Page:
Citigroup's announcement earlier this month that it would not immediately occupy all of its space in the Canary Wharf development has led to some market speculation that this may be a sign of the hard times awaiting the European office property sector.
With a softening economy, overall take-up of office property is less likely to occur, which could adversely affect office rentals going forward as well as deflate rental values, said an analyst at Dresdner Kleinwort Wasserstein.
Although the hazards of this trend are abated by mitigant factors in CMBS deals, analysts emphasize that going forward, investors and banks will have to further investigate each deal to better understand both credit risk and relative value.
What is of most concern is that a structure like the Canary Wharf Finance II plc is largely dependent on collateral offered by three financial institutions, in this case: Citigroup, Morgan Stanley and Credit Suisse First Boston. However, market analysts agree that in this instance there is very little chance that any of these entities would be in danger of defaulting, as other deals may not be backed by collateral with a similar credit.
Master mitigating skills
The Canary Wharf Group securitizations are largely dependent on the lessee rental payments of properties in the Canary Wharf area. Citigroup accounts for 55% of the property. The Canary Wharf Finance II plc requires that Citibank pay up on the lease regardless of its intentions. The announcement translates to the bank subletting the remaining space but ultimately it is Citigroup who is accountable for the payments.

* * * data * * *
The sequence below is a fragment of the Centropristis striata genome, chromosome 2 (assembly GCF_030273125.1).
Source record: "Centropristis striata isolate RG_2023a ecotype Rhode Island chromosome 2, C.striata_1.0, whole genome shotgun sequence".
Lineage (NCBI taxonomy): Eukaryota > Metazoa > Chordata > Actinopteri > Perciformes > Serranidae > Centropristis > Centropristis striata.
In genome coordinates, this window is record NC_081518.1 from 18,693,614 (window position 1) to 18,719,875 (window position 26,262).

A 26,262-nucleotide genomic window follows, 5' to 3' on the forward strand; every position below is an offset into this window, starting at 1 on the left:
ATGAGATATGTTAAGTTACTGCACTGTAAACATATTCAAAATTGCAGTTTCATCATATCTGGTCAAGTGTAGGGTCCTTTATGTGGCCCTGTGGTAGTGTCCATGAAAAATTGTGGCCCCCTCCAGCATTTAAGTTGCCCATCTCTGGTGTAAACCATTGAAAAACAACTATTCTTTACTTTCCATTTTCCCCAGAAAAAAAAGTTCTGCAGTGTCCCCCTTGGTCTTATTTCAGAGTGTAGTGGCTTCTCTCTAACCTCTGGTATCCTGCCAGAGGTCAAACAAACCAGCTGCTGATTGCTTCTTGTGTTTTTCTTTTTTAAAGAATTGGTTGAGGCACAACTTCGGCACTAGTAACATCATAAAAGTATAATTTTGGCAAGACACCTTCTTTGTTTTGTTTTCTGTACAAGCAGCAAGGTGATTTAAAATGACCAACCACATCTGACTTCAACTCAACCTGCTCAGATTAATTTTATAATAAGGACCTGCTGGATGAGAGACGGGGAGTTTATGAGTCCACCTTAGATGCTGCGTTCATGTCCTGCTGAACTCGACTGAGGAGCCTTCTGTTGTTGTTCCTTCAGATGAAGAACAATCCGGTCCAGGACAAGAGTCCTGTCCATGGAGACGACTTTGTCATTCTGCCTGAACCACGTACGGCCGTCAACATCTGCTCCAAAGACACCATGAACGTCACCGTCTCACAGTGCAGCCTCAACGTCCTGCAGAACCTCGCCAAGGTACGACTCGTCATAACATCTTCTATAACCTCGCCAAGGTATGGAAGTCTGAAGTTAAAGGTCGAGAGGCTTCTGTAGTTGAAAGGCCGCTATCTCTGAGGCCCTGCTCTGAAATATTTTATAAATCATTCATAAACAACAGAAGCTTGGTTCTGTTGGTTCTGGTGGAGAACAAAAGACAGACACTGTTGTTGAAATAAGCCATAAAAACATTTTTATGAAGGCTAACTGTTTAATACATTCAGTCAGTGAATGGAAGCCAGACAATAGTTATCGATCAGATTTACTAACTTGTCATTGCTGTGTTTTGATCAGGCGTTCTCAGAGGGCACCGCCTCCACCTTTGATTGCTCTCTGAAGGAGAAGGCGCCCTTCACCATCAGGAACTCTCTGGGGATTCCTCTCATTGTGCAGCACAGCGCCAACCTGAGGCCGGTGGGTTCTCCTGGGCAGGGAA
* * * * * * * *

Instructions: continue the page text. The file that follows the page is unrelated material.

However, with the economic downturn, market analysts at Dresdner expect the office rental sector to face increasing pressure, which will ultimately lead to depleted rental values.
"Citigroup could theoretically get a tenant that might not be the same quality. Investors and bankers must assess the possibility that as the transaction unfolds they may be looking at different conditions," said one bank analyst.
Still, if CMBS deals that include collateral from the office sector are handled with precise mitigating terms, it is easy to avoid the repercussions of a slowdown, said a Moody's analyst familiar with the deal. "Generally there are requirements in similar long-term agreements."
To be sure, the structure of Canary Wharf Finance II incorporates a DS5 facility that absorbs a triple-A guarantee from the Citigroup lease obligation for the full term of the lease.
A credit-linked note issue from a bankruptcy-remote Cayman Island SPV achieves this, reports Moody's in its analysis of the deal. The earnings are invested in a guaranteed investment contract.
This is insurance, should Citigroup default on its rental obligations.
Citigroup is also required to move ahead with a subleasing plan in such a way that the bank finds a lessee rate of a single-A or above. "The quality of any assignees should protect the credit of the transaction to a large degree," explains Fitch in its analysis of the deal.
According to a Morgan Stanley report on European commercial property fundamentals, statistics calculated by Jones Lang Lasalle point to an anticipated increase in office space supply over the next two years. Vacancy rate volumes are expected to stay within the soaring rates of the last property cycle.
It is estimated that vacancies have picked up by 0.5% in London during the first quarter of 2001. Nonetheless, an over-supply of European office property in 1990 caused office rents to fall dramatically.
While a spokeswoman for Canary Wharf Group said Citigroup entered the lease with the intention of subletting some of the space, analysts say that the bank's recent general announcement is of little surprise, to the extent that subletting allows it to diminish obligations in the agreement.
"It really doesn't affect the deal because ultimately it is Citigroup who is making the payments," said the Moody's analyst.
"They take uncertain risks when they enter a long-term agreement. If they rent all the space they get it at GBP40 per sq. ft and if they rent only half they pay GBP80 a sq. ft. At the end of the day I think Canary Wharf is looking at it from a long view and the banks included are all very strong banks."